Good smartphone photography and video requires a steady hand, a good eye and, just maybe, a bag of tricks.
That’s more or less the concept behind Olloclip’s and Incase’s limited-time mashup: The Filmer’s Kit.
It’s a black, compression-molded, 9-inch-by-6-inch-by-3-inch case packed with the majority of Olloclip’s iPhone 7 add-on lenses (the Core Lens Set and Active Lens Set) and Pivot, a nifty, articulating hand-held mobile phone grip with a universal clamp that accommodates most smartphone sizes. There’s also a cold-shoe mount on the Pivot for a microphone and light source and an adapter so you can use Pivot with your favorite GoPro style camera.
And the whole thing costs $199.
Since a single Olloclip set with three lenses can costs as much as $119, the Filmer’s Kit is a decent savings.
It’s also pretty darn good.
Olloclip’s been making add-on lenses since the iPhone 4, using high-quality, multi-elements optics to add everything from wide-angle to zoom and macro capabilities. The biggest changes, year-over-year, have been how you attach the lenses to the phone.
Early additions slipped onto the corner of the iPhone 4 and 5, but as the iPhone slimmed down, screens got bigger, and the cameras moved around on the device body, Olloclip developed increasingly ingenious methods for positioning its lenses over both the rear and front-facing cameras.
The significantly larger iPhone 7 lens (and dual lenses on the iPhone 7 Plus) forced the biggest Olloclip system change to date.
The new Connect system, which is well-represented in the Filmer’s Kit, separates the Olloclip attachment hardware from the lenses, allowing you to use a spring-loaded system to place and remove the lenses in the molded Olloclip frames, which are designed to position the lenses over either the front or rear-facing cameras.
I must admit that, at first, I wasn’t a fan of this new, more complex strategy. The lenses snap in securely enough, but I worried about the wiggle that remains even after you put the lens in the frame. That bit of give, however, comes in handy when you put the Olloclip on your phone, keeping the lens loose until it’s sitting right over the iPhone 7 lens.
The other benefit of this system is that you can swap out lenses without removing the Olloclip frame. The more I did this, the more I got used to the Connect system.
With my new comfort level with Olloclip’s iPhone 7-friendly lens system, I turned my attention to the wide variety of lens choices in the Filmer’s Kit.
There’s the Telephoto 2x optical zoom, 155-degree Ultra-Wide angle, 120-degree Super-Wide Angle, a near 180-degree Fisheye, and 15X macro (for super-up-close shots), which you access by unscrewing the Fisheye lens.
While you can create arresting effects with the fisheye and ultra-wide, they also add a lot of curved distortion to your images. My favorites are the Telephoto (which puts you twice as close to your subject) and the Super-Wide Angle, which, by pulling in significantly more visual information without noticeable distortion, is capable of transforming stills and videos (on the rear or FaceTime camera).
I took stills and videos with all all the lenses and am generally impressed. My only criticism is that the Telephoto has a tiny bit of fuzziness around the edges of my images. At first, I thought it was a result of how I seated the lens on my iPhone 7, but then noticed the same hint of blur on the far edges of shots that I took after I carefully removed and reseated the lens.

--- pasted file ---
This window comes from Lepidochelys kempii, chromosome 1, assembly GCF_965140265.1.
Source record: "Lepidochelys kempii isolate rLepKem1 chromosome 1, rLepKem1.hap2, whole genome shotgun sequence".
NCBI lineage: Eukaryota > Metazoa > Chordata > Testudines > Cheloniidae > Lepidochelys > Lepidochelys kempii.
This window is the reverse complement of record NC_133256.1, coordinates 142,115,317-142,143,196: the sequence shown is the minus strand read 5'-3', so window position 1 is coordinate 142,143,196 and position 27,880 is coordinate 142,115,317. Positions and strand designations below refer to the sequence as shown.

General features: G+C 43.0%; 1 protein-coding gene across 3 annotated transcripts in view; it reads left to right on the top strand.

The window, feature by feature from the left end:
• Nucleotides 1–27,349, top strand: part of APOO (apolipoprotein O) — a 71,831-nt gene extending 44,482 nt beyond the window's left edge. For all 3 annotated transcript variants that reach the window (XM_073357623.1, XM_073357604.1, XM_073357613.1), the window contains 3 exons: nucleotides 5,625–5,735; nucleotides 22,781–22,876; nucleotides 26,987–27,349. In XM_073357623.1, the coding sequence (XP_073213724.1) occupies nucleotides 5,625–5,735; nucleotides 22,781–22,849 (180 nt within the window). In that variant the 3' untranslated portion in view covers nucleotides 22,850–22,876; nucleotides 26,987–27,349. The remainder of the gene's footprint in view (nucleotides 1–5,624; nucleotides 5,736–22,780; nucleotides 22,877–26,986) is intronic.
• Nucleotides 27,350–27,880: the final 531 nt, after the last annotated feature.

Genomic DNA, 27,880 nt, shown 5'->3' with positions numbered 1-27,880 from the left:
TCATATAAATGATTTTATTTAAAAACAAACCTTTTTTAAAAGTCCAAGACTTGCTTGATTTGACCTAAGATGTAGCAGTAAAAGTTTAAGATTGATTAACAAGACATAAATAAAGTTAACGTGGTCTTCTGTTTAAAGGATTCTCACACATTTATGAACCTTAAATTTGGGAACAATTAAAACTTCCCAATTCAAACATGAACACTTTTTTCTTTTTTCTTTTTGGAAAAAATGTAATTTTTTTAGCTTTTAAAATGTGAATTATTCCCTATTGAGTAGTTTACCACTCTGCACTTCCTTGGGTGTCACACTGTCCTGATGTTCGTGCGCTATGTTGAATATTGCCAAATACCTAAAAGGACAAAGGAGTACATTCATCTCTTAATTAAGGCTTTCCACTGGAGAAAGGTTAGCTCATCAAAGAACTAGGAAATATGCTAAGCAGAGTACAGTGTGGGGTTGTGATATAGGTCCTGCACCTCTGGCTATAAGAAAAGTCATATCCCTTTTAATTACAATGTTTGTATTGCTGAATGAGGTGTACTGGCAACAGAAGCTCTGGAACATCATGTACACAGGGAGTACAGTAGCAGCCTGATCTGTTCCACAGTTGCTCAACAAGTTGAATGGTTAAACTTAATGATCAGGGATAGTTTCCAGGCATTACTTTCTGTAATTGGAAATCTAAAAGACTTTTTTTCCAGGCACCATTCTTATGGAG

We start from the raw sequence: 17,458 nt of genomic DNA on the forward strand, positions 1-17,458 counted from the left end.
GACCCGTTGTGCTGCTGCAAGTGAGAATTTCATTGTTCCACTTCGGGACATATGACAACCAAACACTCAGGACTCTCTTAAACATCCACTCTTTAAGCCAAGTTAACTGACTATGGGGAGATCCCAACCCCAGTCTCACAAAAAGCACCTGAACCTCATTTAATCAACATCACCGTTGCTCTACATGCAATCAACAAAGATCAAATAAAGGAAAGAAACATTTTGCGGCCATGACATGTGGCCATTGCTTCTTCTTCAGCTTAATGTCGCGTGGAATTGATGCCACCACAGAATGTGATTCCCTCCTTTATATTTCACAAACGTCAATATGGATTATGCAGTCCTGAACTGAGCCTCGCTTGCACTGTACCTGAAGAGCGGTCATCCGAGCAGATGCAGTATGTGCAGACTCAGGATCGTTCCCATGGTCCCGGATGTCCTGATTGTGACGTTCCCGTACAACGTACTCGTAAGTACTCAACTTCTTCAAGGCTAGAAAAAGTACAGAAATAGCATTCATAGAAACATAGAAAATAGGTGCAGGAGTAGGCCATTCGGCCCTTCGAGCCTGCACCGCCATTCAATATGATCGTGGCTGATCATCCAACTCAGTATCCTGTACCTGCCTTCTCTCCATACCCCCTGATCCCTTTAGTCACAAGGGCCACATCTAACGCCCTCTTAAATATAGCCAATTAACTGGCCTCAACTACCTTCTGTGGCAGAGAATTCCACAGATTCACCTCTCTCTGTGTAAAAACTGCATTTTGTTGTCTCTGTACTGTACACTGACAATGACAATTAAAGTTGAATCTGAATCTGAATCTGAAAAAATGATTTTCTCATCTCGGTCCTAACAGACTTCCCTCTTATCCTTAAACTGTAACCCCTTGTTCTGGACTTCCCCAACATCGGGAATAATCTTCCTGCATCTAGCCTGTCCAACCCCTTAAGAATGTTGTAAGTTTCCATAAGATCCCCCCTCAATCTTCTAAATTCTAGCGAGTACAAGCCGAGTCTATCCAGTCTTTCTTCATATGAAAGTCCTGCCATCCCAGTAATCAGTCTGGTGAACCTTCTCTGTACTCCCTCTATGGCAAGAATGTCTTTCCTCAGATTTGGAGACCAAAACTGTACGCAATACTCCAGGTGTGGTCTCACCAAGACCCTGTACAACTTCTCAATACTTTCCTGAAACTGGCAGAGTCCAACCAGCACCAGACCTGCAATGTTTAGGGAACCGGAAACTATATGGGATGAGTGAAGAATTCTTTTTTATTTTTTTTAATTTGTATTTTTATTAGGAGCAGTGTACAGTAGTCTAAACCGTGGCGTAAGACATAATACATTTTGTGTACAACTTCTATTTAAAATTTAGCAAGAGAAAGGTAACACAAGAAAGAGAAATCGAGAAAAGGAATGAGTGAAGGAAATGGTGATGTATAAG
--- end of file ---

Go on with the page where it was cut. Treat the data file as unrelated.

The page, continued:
This isn’t a show-stopper, since 99 percent of the frame is sharp, but it’s also not in line with Olloclip’s typically exemplary optical quality.
The only other downside to the 2X optical zoom lens is that it cannot be used on the iPhone 7 Plus’s built-in 2X zoom camera to double that zoom.
Whenever I used the Olloclip lenses, I also used the new Pivot grip. It’s a lightweight, plastic adjustable iPhone holder that made it easy to take selfies and shoot first-person videos. First, there’s the grip that flairs out to fit comfortably in your palm. It connects to an open circle where you can place your index finger for further stability.
There’s a button right before the circle. Press it and you can adjust into 12 different positions. You can also rotate the spring-loaded camera grip to virtually any angle (it also unscrews so you can swap in the GoPro attachment).
The grip is strong, but you do have to be careful about where you put the phone. More than once, I placed my iPhone in the rubberized grip and set it up to take photos, not realizing that the grip was squeezing the iPhone 7’s down-volume button and taking hundreds of pictures.
Olloclip claims the grip has “passive stabilization,” meaning that the act of you holding your iPhone with a handle on it makes it more stable. This is true, but it should not be mistaken for the kind of active stabilization you’ll get from far more expensive holders like DJI’s OZMO.
As for the black case from Incase, it’s sturdy and large. True vloggers and photographers who try to make the most out of their iPhone photographic capabilities, will appreciate it. For everyone else, it’s overkill. I emptied it and carried the lenses and Pivot in my backpack for a few days.
Apple has spent considerable time making excellent iPhone cameras and, over the years, Olloclip has consistently found a way to improve upon them. The new Filmer’s Kit with its wide collection of lens choices maintains that pattern, plus, with all the lenses, pivot and even the case, it’s an exceptionally good deal. Too bad it’s for a limited time only and only at the Apple Store and Apple.com.
Olloclip I Incase Filmer’s Kit
A great value • Excellent lenses • New attachment system is ultimately a good fit for the iPhone 7 • Pivot grip is flexible and easy to use
Telephoto gets you close, but loses something on the edges
The Bottom Line
If you want better iPhone 7 photography and vlogging, the Filmer’s Kit is a good place to start.